Scoring Rubrics Consistency in scoring depends on a shared sense of content requirements, dimensions around which to group student work, and standards of performance. The various guidebooks specify such requirements and standards, helping set the stage for more consistent judgments when actual scoring takes place. The scoring takes place upon submission of student work. The assessment components are evaluated holistically as Basic, Proficient, or Advanced, based on examination of the overall quality of the portfolio relative to how well the work demonstrates mastery of the program’s Model Curriculum Standards. Basic means the performance (report in our case) is unsatisfactory and does not meet requirements. Proficient means the report is very good, meeting requirements and demonstrating important skills and abilities. Advanced means the report is outstanding, going beyond what is required and demonstrating important skills and abilities. The holistic rating as Basic, Proficient, or Advanced is based on broad evaluation dimensions that cut across the required student work.

For the scoring rubrics evaluating student’s verbal and written reports, four such dimensions have been identified: content, analysis, and communication. These dimensions, as follows, represent the critical features by which students demonstrate competence and mastery of standards in their career-technical area. • Content: breadth, depth, and application of knowledge and skills related to the career-technical Model Curriculum Standards. • Analysis: Ability to apply analytical skills to the gathering of information and evaluation of own work. • Communication: Effective use of communication skills. Two rubric, or set of scoring guidelines, have been developed based on these three dimensions. The rubrics facilitate evaluation and help ensure consistency of overall ratings by defining specific features of the dimensions that distinguish performance levels. The rubrics, shown below, distinguish among Basic, Proficient, and Advanced levels of performance for the four evaluation dimensions.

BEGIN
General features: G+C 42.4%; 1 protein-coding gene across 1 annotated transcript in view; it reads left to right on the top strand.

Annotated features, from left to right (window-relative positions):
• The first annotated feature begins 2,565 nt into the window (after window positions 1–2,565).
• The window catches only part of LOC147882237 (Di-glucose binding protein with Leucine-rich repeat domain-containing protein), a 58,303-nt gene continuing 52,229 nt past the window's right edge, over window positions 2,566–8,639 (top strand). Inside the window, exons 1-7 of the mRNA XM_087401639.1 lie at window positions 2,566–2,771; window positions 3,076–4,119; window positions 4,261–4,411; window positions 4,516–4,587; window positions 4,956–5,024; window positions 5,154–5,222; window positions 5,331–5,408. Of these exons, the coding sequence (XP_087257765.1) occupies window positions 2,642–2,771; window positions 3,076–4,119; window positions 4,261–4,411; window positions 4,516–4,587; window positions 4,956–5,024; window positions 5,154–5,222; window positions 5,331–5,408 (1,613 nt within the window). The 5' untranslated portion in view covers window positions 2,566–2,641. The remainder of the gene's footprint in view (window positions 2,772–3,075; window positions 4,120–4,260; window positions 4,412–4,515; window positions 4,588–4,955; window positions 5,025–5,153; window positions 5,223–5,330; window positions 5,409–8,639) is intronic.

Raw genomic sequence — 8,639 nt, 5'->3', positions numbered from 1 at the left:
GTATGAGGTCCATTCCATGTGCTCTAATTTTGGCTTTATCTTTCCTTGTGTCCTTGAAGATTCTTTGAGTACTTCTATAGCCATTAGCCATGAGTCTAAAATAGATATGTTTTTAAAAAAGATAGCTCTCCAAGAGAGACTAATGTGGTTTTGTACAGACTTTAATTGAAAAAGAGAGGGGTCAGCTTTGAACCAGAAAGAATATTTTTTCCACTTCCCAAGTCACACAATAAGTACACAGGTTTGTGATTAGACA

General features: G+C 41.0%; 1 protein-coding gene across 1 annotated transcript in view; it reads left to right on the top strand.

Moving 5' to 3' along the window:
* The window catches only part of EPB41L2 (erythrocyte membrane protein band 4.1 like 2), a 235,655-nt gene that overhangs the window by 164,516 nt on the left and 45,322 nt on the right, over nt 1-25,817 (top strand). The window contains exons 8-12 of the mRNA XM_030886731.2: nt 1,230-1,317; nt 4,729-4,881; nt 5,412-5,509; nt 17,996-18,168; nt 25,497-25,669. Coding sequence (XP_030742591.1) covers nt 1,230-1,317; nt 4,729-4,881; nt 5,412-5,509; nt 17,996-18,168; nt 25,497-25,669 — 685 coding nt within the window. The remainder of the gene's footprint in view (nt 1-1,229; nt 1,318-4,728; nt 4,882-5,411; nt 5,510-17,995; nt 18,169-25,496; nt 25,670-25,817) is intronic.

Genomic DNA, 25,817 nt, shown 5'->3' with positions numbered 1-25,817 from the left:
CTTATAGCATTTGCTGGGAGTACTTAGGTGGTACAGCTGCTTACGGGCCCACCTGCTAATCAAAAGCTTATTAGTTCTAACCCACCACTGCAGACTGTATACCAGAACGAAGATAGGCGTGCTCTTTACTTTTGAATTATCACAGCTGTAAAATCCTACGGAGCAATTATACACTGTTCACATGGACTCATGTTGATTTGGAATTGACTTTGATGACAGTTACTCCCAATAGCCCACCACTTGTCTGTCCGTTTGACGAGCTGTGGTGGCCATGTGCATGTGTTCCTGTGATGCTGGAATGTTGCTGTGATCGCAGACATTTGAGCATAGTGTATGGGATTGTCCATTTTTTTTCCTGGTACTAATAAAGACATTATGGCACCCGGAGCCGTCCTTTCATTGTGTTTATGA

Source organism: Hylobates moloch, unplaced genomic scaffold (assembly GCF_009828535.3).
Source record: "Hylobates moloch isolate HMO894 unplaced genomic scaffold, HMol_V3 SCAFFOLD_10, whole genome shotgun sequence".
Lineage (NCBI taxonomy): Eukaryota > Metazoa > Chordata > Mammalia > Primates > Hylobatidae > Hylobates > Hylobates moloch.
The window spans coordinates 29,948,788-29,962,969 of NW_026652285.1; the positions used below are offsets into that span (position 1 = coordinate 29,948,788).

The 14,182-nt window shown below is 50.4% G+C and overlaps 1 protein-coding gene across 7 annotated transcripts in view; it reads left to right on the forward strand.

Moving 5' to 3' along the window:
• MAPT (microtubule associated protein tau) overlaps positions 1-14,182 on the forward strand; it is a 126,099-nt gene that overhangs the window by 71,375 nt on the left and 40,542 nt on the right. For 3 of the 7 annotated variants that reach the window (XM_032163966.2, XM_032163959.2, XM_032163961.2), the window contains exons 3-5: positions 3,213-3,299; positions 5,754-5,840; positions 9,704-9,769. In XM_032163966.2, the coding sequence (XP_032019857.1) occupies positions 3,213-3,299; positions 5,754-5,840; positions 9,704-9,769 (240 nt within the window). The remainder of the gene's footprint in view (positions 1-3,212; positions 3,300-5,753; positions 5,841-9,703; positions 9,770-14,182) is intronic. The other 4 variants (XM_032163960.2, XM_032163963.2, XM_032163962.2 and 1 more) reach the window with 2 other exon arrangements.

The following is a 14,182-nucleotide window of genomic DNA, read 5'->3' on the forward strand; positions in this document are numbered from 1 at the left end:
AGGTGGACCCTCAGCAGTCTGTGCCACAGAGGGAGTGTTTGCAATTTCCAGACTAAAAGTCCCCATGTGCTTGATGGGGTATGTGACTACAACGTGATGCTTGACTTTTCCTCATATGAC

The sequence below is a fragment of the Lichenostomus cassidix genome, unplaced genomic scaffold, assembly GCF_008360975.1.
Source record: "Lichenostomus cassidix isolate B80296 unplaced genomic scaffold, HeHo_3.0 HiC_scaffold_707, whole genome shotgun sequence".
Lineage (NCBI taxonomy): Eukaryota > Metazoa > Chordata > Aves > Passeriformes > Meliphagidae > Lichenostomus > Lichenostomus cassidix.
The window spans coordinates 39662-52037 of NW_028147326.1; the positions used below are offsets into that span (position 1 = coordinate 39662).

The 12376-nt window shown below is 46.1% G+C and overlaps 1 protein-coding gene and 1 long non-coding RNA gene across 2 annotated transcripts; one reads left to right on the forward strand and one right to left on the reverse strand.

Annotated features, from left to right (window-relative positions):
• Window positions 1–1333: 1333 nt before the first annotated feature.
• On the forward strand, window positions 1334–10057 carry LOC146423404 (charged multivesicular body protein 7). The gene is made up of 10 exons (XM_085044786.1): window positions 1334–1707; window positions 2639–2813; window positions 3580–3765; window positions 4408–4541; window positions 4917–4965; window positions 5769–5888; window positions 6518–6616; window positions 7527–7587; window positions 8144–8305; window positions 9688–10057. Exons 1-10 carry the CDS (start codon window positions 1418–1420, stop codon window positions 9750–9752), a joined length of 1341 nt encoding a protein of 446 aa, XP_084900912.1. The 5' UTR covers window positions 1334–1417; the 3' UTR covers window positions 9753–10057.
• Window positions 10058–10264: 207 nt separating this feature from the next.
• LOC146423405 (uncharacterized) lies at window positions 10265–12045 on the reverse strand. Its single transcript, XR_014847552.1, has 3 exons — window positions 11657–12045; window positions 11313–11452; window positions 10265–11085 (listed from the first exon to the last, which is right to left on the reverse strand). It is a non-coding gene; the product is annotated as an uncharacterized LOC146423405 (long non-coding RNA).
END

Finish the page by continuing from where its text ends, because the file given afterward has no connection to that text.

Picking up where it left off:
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Scoring Rubric for the Verbal Report Assessment Basic Proficient Advanced Length of Presentation (ability to cover main topics while not exceeding the set length of the report) The student is not able to present the ideas in the set time-frame The student presents main ideas and supporting thesis for report analysis in the given time-frame The student presents main ideas and supporting thesis as well as analyzes the applications for the given report Content Presentation (Knowledge of major ideas and concepts) Shows gaps in knowledge; misunderstands major Ideas and concepts Shows knowledge of major ideas and concepts, covers the content of important ideas Shows clear understanding of major idea and concepts; explains how ideas and concepts relate to each other Ability to communicate the idea (Attention to audience; using own ideas, organization and clarity) Shows little or no awareness of the audience; presentation is not original; copies the ideas of others; ideas are presented in the disorganized way Effectively presents self and ideas to outside reviewer; ideas are not difficult to understand Self and ideas "come alive" to outside reviewer; presentation is almost free of language errors and is easy t understand Scoring Rubric for the Written report Assessment Basic Proficient Advanced Length of Report (ability to cover main topics while not exceeding the set length of the report) The report only covers general ideas, either too long or too short The report covers main and supporting ideas, it doesn’t exceed the set number of words The report covers main, supporting, and additional ideas, while the length of the report doesn’t’ exceed the set number of words Inclusion of all required components (Ability to include all major and supporting ideas in the report) The report demonstrates minimal knowledge or skill; gives incomplete or sketchy evaluation The report demonstrates a variety or skill; gives accurate evaluation of own work The report demonstrates superior skills; shows understanding and insight in evaluating own work Ability to present the report in written form (Accuracy, neatness, and completeness; language mechanics, sentence structure, vocabulary) Work lacks accuracy and completeness; appearance interferes with communication of ideas; Writing contains errors in language use that make ideas difficult to understand Writing is clear and organized; work is accurate, neat, and complete; Writing contains few language errors; Writing is original and may be creative; writing is clear and well organized throughout the report; work is accurate and complete



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